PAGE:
We have spent this 5th week continuing on the long journey of cleaning up this tragic mess. Last week we had the 3 big dead pine trees felled professionally. This week we hired a portable ‘Lucas’ saw mill and started milling the biggest of the pine logs into boards, so that we can incorporate this home-grown and home-milled timber into the lining of our new pottery, when we build it.
We cut nine x 75mm. thick slabs in one day and 90 planks of 250mm. x 30mm. on the 2nd day. The big 75mm. thick slabs are 3 metres long, and 700mm. to 900mm. wide. They will make great work bench tops in one single slab. We will use one in the pottery as a work bench and another for a wedging table. Perhaps a third in the gallery room. I intend to use the planks vertically, as lining boards in the throwing room.
We also cleaned up the stone fruit orchard and took the dead peach trees away to the big burn pile. It’s going to be a huge job in the winter time to burn all this fire affected material. That is if we get a winter, that is safe to burn off these piles.
Our vegetable garden, although fire affected, is still just producing a few tomatoes, capsicums and zucchinis. The sweet basil, and chillies on the other hand are booming. They love the hot dry weather.Every meal at the moment is a variation on ratatouille.
At last we are starting to engage ourselves in jobs that have a positive element.
We celebrate a very tough couple of extremely hot days in the full sun, rolling logs and milling them through the whole of these blisteringly hot days. Lathered in sunblock and drinking copious bottles of water, we can’t afford to stop. The mill is expensive to hire at $800 to $1000 per day. Any time spent sitting down eats into our meagre budget. I will be a lot happier after we have heard from the insurance company, and find out what they intend to do. They have emailed us to say that they will payout for the lost equipment in the pottery and kiln shed. but we haven’t seen any money as yet. No mention of the building as yet. In the mean time, turning dead trees into useful lumber is a rewarding endeavour. I’m hoping that I will sleep better, simply from the effort expended and the exhaustion.
As the drought deepens and the climate crisis escalates unchecked, with our politicians heads firmly buried deep in the sand. Crisis, What crisis? We muddle on in our independent, self-reliant, way. With the dam water very low. Actually, extremely low. We are saving what water we have in it for use in the coming weeks with the imminent arrival of the massive bush fire that is ravaging a lot of Eastern New South Wales.
The fire closest to us has burned over 112,000 hectares, or half a million acres, in the last two weeks. It is now just 17 km for our Village. When the next hot, dry, North Westerly wind blows in it will bring it here. Currently, the wind is in our favour and mostly blowing from the west. Inevitably to will swing around at some point. Then our time will come to deal with it Nothing can put out a fire of this scale – only good heavy prolonged rain. That is unlikely in the next month or two. So we just sit and wait.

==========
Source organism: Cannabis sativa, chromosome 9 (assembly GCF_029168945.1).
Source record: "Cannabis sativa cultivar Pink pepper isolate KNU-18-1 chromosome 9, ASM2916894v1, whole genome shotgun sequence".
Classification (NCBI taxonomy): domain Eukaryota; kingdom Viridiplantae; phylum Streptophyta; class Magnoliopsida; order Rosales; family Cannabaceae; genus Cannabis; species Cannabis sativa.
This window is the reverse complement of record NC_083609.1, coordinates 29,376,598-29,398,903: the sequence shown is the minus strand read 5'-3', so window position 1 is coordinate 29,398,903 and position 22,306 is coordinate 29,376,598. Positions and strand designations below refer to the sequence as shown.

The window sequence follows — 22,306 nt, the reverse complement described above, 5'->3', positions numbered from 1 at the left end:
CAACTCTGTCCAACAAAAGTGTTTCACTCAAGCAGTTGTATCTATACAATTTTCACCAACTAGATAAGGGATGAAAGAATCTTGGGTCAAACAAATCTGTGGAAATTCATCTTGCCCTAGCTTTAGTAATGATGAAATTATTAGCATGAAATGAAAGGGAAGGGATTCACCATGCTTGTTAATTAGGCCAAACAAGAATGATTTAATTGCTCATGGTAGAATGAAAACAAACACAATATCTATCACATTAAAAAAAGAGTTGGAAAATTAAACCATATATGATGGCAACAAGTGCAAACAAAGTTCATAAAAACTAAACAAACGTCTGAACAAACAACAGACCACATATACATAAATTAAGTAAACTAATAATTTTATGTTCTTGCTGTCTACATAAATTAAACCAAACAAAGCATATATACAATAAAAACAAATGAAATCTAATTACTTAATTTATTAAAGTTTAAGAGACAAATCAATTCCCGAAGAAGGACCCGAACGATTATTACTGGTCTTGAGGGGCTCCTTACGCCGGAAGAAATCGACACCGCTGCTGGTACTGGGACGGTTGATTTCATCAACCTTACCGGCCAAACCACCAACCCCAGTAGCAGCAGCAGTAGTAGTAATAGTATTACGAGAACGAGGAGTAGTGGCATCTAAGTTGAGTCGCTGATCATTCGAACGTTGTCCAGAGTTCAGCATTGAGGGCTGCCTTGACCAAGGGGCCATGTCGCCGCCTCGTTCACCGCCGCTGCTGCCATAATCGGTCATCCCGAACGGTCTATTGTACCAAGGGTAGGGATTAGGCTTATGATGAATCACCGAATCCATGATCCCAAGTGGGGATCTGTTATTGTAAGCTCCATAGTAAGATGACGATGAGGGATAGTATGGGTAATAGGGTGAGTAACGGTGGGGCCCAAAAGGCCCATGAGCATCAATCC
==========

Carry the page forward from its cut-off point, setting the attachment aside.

We have tested all the roof and wall mounted sprinkler systems on the house, pottery, barn and kiln shed. I have even set up temporary, ground mounted, sprinklers on hoses in front of the wood shed and Railway Station building. We have done everything that we can, so now we wait.
The sun is orange because there is so much smoke and fall out from the sky of charred leaves and fine ash, it slowly blankets every thing. The car is covered in fine dust. All the roofs are dusty. Today I had to wash the solar panels 3 times, with mop and squeegee and 3 changes of water in the bucket, in order to get the water to run almost clear. The output from the system jumped up almost 500 watts straight away as I was washing the panels. Not just because they were cleaner, but the washing would have cooled them and made them more efficient.
We have scaled back our summer vegetable garden to just about half its usual size to reduce our water usage and we are only watering the younger and most dependant fruit tress that are one and two years old. All the older trees with deeper and more established root systems are having to fend for themselves. Several garden plants and a couple of older native trees have just keeled over and snuffed it. The times they are a changing. We will emerge from this very dry period with a different garden. When the rains come, it will probably flood. We have been told to expect more extremes in the weather. We will find out which plants can cope with draught and flood.